The latest from Andrey Zvyagintsev (Leviathan) profiles a family torn apart by a vicious divorce, in which the parents are more interested in starting their lives over with new partners than tending to their 12-year-old son.
Among the snowy high-rises of modern Moscow lives stocky salesman Boris and Zhenya, a youthful salon owner. Having migrated to shiny new partners, the couple's relationship is coming to a bitter end and the fate of their 12-year-old son Alyosha is the last thing on their minds. When Alyosha goes missing without a trace, his parents can barely grieve in unison.
Loveless is a story about a heartless marriage on the verge of collapse faced with tragedy. It also illuminates multilayered dichotomies embedded in Russian society. Battles between old and new beliefs, public and private institutions, post-Soviet infrastructures and nouveau riche establishments linger throughout.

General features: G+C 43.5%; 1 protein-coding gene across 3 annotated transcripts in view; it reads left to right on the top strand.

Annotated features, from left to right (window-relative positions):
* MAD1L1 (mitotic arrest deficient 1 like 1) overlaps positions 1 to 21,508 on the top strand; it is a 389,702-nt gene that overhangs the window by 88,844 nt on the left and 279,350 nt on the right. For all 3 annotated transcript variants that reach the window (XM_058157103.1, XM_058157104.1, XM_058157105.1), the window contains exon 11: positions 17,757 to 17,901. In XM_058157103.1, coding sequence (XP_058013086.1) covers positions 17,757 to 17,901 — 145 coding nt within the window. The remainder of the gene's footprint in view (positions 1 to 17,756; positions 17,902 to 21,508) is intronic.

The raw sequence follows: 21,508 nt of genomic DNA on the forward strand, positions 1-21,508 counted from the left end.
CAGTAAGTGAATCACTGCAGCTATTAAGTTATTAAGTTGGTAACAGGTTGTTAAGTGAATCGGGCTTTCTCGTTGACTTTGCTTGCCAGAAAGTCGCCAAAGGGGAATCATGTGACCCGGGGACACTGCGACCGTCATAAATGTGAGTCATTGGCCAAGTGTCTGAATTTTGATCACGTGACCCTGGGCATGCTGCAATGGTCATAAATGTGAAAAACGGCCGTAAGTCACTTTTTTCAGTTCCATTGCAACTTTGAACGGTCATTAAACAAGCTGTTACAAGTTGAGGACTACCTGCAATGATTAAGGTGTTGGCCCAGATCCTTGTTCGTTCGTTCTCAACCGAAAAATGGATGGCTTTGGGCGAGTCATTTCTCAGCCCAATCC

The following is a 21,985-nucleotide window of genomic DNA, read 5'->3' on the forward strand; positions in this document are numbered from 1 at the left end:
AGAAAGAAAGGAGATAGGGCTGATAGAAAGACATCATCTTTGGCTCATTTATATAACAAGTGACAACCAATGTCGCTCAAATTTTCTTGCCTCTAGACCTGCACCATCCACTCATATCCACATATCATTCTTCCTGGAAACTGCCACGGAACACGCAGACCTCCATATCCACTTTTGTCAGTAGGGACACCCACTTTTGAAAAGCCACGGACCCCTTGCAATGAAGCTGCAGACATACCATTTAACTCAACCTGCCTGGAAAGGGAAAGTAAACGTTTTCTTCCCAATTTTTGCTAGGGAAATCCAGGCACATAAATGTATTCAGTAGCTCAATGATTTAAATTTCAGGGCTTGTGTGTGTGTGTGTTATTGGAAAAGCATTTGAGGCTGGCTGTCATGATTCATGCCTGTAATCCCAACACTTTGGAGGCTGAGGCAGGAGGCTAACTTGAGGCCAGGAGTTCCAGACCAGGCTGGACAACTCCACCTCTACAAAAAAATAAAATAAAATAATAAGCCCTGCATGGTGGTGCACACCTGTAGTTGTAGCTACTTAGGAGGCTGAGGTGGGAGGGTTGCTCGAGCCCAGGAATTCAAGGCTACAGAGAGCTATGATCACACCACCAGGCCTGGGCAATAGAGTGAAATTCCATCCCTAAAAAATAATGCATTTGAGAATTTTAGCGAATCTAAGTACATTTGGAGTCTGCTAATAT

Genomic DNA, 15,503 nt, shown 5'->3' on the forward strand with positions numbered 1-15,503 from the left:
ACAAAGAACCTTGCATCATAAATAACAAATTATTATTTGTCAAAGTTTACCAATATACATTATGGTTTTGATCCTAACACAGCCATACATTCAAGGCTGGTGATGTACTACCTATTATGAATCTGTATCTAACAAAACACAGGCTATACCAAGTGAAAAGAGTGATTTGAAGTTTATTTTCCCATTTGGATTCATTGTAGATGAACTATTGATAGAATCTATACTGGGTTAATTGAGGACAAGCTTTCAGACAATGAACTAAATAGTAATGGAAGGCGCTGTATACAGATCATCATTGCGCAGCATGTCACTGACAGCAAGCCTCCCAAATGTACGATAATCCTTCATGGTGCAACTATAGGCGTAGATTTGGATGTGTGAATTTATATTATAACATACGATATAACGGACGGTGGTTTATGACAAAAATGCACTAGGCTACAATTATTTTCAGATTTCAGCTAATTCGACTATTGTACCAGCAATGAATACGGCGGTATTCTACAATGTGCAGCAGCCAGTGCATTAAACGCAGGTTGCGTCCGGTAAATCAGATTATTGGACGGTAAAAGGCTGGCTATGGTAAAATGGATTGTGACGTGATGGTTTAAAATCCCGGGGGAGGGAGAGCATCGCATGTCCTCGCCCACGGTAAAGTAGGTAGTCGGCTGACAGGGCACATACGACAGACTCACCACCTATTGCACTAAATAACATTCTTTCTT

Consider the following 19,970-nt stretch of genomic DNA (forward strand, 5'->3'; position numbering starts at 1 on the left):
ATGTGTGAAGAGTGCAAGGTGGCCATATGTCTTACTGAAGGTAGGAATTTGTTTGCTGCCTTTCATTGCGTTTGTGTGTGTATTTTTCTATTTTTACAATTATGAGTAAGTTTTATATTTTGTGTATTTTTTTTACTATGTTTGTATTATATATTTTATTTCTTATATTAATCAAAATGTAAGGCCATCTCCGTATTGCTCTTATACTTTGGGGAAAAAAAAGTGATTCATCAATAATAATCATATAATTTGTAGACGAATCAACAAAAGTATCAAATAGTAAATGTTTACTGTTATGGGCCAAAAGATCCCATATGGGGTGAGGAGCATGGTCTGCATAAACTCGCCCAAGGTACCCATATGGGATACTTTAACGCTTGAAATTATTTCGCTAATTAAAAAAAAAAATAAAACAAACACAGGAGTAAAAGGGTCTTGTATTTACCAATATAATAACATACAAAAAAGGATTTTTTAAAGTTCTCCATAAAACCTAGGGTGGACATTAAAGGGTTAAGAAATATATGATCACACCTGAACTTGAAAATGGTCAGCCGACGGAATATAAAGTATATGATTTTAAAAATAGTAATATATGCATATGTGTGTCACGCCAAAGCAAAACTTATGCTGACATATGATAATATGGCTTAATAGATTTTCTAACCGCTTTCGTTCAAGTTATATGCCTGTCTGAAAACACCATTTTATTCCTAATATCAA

Andrey Zvyagintsev (Leviathan, Elena) is the master of crafting a drama with the cinematic tropes of a thriller. Moreover, he is an expert at exposing his world for what it has become. We watch as the director's countrymen ruthlessly step all over each other in order to claw to the top. As Vladimir Putin flexes his muscles and expands westward, Loveless — which was made without the strings of state funding and won the Jury Prize at Cannes — may at first appear to be about a specifically Russian phenomenon, but it's not. Lovelessness is universal.